At what point do we discard human life for anything... even a paycheck?

Done.



posted on Mar, 3 2013 @ 06:02 PM
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when i learned cpr the teacher said cpr is useless and never works. its only purpose is to make you feel usefull until someone takes the body away.
edit on 3-3-2013 by Rikku because: (no reason given)



posted on Mar, 3 2013 @ 06:20 PM
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Originally posted by Wertdagf
reply to post by HomerinNC
 


This is how buisnesses make profits, by abusing society.

Its like a republicans wet dream... letting someone die at your feet because its not your job.


count on someone to come in and make it about politics and totally IGNORE common sense........especially w out knowing the whole story.......

pat yourself on the back and pardon me while i go vomit
edit on 3-3-2013 by ManBehindTheMask because: (no reason given)



posted on Mar, 4 2013 @ 12:31 AM
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reply to post by Rikku
 


Great teacher. Personally I am 8 saves out of 11 attempts. Granted these are in the hospital/icu setting, but 8 people that were "dead" lived another day. Most of them were fine after the experience, but a couple, even though technically alive would have been better off just to have expired during the cpr.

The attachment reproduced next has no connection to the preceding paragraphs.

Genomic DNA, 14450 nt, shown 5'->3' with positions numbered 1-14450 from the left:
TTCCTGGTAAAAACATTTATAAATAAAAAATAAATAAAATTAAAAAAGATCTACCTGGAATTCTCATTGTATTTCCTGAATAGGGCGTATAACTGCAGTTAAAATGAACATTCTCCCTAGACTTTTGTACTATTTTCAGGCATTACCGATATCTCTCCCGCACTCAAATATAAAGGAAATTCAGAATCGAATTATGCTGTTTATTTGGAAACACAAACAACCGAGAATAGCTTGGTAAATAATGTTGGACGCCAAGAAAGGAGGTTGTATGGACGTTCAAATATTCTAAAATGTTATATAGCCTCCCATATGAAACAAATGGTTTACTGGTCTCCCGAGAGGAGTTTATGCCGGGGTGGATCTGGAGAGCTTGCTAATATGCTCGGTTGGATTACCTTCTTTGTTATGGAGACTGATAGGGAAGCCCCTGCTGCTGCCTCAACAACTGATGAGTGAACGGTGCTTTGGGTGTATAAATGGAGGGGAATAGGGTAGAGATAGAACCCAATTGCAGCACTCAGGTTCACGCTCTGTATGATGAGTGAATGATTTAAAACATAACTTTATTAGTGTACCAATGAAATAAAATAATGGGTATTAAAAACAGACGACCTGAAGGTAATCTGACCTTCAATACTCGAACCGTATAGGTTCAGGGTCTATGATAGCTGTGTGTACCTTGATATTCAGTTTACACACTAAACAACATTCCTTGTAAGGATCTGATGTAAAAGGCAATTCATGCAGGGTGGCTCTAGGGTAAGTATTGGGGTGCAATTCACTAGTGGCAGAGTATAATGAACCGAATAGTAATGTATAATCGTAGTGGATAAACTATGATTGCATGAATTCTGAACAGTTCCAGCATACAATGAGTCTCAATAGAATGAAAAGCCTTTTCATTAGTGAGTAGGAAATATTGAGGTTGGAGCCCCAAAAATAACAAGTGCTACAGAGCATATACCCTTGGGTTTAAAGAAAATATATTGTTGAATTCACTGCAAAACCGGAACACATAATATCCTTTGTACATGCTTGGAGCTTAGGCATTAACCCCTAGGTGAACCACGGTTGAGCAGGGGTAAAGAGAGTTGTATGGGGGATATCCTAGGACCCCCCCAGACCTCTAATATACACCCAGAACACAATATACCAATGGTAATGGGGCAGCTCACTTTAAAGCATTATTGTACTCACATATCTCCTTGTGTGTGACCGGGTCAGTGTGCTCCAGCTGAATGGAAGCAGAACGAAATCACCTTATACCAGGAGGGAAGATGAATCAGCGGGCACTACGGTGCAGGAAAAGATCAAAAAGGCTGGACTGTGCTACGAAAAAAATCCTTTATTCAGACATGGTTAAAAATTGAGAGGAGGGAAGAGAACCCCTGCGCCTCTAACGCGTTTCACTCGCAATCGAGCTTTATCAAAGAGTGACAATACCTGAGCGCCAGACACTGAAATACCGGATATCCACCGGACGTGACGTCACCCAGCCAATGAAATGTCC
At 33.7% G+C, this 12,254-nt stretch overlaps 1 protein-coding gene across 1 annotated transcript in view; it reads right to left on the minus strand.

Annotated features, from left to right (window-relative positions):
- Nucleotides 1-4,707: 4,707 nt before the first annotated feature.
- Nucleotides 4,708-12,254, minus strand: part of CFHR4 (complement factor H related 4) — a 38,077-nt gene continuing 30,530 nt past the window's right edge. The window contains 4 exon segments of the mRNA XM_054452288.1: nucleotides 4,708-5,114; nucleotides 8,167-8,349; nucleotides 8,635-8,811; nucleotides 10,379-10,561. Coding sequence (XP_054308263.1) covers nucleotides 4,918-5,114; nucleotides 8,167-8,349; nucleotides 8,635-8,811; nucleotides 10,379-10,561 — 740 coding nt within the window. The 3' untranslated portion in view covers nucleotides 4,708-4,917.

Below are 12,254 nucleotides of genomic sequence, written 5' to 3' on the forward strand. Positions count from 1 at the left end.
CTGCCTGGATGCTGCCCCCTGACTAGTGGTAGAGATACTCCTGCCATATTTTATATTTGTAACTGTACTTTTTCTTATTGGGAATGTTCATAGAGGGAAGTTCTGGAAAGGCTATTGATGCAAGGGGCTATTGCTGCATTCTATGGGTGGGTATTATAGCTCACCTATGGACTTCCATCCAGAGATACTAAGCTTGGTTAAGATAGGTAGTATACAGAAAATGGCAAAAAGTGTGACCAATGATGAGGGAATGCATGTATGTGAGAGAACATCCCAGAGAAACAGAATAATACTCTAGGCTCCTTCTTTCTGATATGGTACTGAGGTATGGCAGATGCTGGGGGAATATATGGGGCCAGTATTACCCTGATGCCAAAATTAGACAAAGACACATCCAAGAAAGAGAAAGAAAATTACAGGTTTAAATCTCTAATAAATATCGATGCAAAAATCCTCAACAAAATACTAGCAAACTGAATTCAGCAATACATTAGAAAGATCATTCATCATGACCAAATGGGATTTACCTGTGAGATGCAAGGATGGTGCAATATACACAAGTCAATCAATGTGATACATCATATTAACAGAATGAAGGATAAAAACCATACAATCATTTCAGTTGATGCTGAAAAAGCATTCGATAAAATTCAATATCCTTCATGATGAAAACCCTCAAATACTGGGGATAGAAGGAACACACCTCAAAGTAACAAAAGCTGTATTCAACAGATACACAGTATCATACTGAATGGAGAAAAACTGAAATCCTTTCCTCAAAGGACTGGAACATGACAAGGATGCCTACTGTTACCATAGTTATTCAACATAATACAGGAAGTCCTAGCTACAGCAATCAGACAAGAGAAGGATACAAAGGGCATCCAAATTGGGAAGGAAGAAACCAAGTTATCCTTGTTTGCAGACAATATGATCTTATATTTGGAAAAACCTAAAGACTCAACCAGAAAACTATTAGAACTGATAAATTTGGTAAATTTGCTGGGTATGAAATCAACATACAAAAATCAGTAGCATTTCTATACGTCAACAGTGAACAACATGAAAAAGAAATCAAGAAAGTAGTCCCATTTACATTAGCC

posted on Mar, 4 2013 @ 06:45 AM
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Originally posted by HomerinNC



A 911 dispatcher pleaded with a nurse at a Bakersfield, Calif., senior living facility to save the life of an elderly woman by giving her CPR, but the nurse said policy did not allow her to, according to a newly released audiotape of the call. “Is there anybody there that’s willing to help this lady and not let her die?” the dispatcher asked in a recording of the 911 call released by the Bakersfield Fire Department. “Not at this time,” the nurse said.


Story & video

As a former EMT, this makes me sick and my blood boil. A NURSE, trained to SAVE LIVES, refuses to perform CPR on a patient who is lying DYING AT HER FEET due to some 'policy' the facility has.
If theyre not supposed to assist or save a life, what the HELL ARE THEY THERE FOR???

I hope the family sues the hell out of the facility and the nurse for failing to save this person's life. There are things called Good Samaritan laws that would have protected this nurse from getting in trouble.
This is what our world has become, trained professionals refusing to do what theyre trained for, over stupid policies.

I'm utterly sick and disgusted.

I think you will find the number of people sued for not doing something is Zero. The number of cases where somebody has helped but the outcome was not perfect is much greater than zero!

Don't blame policy blame all the morons over the years who have sued the good samaritans.



posted on Mar, 5 2013 @ 08:32 AM
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Our local news rag (The Bakersfield Californian) has plenty of updates on this. Note paywall, you get a certain number of articles free unless you block everything but the main site with noscript.

1. There was no DNR order with the paperwork supplied to EMS by the facility, per the fire department.
2. This is a big national chain of senior facilities. You sign over your house to them and they look after you for as long as you live. Business is business.
3. The woman's daughter has said several times that she's satisfied with the care her mother received. Be nice to your kids, they'll be choosing your nursing home.
4. It wasn't actually a nursing home, though there is one on the same site. This particular location was more of an apartment scenario with dining and laundry service.